Author: Elliot Blackburn, Lubbock Avalanche Journal, LubbockOnLine.com
Professor says T-shirt book owed to area cotton farmers
The world may have never known just what happens to cotton fluff once it leaves the High Plains had West Texas farmers been a little more gruff.
Pietra Rivoli, author of "The Travels of a T-shirt in the Global Economy," told a small crowd at the Lubbock Country Club that the busy trade offices in Washington, D.C., and the opaque textile industry in China would have made starting her book impossible, but patient West Texas cotton farmers encouraged her to pursue the project.
"The city of Lubbock, the people of Lubbock made it very easy to start this adventure," Rivoli said.
Rivoli's 2005 biography of a T-shirt, from a fluffy boll outside Smyer to a used garment sold in Tanzania, quickly went from top business book to textbook, Texas Tech business professor Dale Duhan said he offered the text to his class last year and required it this semester as a perfect demonstration of a product moving through a supply chain.
Better still that it's a product students can see on a casual ride around the country, he said.
Duhan and Rivoli sat with two early characters in the book - Nelson and Ruth Reinsch, parents of a colleugue who offered to show Rivoli their operation.
"You get a feel for it when you've been in it all your life that you don't learn from a textbook," Nelson said.
He thought Rivoli accurately described cotton farming but thought it was too bad that economic students were reading about him.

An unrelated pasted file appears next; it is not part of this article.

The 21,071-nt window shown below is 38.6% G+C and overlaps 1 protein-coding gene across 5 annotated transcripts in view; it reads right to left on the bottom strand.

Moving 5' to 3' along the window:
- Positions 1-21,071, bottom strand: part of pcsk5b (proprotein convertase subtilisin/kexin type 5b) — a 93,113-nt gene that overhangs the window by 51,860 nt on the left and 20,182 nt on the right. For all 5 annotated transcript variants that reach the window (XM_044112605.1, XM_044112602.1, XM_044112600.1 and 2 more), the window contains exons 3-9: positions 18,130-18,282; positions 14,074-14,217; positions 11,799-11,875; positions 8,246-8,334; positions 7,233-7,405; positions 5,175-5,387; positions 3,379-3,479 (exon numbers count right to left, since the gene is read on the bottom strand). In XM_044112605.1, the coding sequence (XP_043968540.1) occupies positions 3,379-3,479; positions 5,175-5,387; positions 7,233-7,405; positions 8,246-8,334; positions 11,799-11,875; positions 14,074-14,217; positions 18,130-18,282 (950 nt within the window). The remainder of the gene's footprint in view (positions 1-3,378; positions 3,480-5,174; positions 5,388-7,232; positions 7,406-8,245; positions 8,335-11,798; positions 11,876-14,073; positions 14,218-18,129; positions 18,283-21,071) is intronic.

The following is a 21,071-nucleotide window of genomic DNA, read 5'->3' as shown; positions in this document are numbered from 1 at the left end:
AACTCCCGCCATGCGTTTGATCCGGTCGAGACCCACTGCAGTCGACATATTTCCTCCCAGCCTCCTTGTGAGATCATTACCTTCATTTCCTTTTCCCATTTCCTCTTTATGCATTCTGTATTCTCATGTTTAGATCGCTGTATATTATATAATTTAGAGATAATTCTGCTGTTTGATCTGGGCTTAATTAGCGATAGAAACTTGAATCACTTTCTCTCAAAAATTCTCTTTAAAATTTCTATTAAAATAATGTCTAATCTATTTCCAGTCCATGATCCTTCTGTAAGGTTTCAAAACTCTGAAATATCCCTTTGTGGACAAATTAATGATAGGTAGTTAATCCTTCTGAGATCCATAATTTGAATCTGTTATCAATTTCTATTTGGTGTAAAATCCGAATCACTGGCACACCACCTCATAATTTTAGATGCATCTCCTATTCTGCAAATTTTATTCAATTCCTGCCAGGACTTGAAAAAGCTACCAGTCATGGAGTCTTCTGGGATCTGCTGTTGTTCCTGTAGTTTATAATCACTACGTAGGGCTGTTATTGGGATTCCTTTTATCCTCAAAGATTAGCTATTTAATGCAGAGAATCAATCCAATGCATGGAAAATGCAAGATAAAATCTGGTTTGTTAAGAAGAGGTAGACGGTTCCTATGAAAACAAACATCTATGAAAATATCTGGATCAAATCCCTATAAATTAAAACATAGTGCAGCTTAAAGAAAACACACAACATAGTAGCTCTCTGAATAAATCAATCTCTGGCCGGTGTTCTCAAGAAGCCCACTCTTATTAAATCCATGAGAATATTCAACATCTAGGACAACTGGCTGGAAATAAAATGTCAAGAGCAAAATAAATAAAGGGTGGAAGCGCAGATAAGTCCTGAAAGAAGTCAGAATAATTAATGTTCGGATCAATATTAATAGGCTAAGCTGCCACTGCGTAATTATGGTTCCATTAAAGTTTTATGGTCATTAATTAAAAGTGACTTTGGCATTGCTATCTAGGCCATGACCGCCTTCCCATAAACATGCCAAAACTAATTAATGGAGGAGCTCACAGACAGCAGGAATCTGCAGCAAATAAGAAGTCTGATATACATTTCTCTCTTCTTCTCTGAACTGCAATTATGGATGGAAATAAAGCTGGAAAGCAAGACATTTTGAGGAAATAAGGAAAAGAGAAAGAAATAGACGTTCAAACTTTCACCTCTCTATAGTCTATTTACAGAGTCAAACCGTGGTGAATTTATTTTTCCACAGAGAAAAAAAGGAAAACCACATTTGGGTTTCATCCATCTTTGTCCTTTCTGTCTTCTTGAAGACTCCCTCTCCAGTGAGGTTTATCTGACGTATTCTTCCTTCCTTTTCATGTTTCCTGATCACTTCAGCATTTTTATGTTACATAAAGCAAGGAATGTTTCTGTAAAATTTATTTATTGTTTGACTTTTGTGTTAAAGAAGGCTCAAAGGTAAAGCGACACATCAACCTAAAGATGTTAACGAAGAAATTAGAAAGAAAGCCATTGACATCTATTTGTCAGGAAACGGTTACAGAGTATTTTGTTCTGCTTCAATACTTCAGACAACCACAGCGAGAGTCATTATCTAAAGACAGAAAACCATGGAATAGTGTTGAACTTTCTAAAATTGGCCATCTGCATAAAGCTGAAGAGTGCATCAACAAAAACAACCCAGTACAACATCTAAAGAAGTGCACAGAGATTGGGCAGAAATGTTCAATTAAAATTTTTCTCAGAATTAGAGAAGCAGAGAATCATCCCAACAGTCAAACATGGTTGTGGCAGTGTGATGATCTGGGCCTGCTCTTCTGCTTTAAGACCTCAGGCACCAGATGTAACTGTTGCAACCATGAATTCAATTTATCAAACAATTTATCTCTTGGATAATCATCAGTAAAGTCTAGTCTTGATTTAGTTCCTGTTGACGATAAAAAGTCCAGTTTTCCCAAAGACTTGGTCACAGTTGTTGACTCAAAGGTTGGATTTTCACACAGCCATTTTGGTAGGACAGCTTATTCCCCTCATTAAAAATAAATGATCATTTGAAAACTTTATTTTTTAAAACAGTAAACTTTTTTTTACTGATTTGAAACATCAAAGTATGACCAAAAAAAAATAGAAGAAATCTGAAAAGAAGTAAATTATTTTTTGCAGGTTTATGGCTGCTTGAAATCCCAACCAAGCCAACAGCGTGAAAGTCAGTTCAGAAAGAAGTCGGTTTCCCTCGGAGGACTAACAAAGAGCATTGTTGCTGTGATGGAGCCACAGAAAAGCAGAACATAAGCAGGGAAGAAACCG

"They don't need me in the classrooms," Nelson said, laughing.
Rivoli, a Georgetown economics professor, expects to return to the High Plains in December and in 2008 to update the changes in technology, trade and farm support programs described in the book. Step 2, a program that paid textile mills to purchase U.S. cotton, vanished not long after the book came out, and the World Trade Oranization has repeatedly found that domestic farm support programs must change.
She hopes this time to add environmental issues related to the life cylce of a tacky T-shirt, as well - from the aquifer demands of irigated fields in West Texas to the consequences of pesticides, textile dyes and the transportation of the shirt across the globe.
She liked that the book was used for education, and it was important to keep the content up to date, but picking the topic back up was a tough decision, she said.
"This has been really taking up my life since 1999," Rivoli said. "It's been a great adventure, but I kind of had to think about whether I wanted to do something else for awhile."
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Story last updated at 10:04 p.m. Saturday, November 3, 2007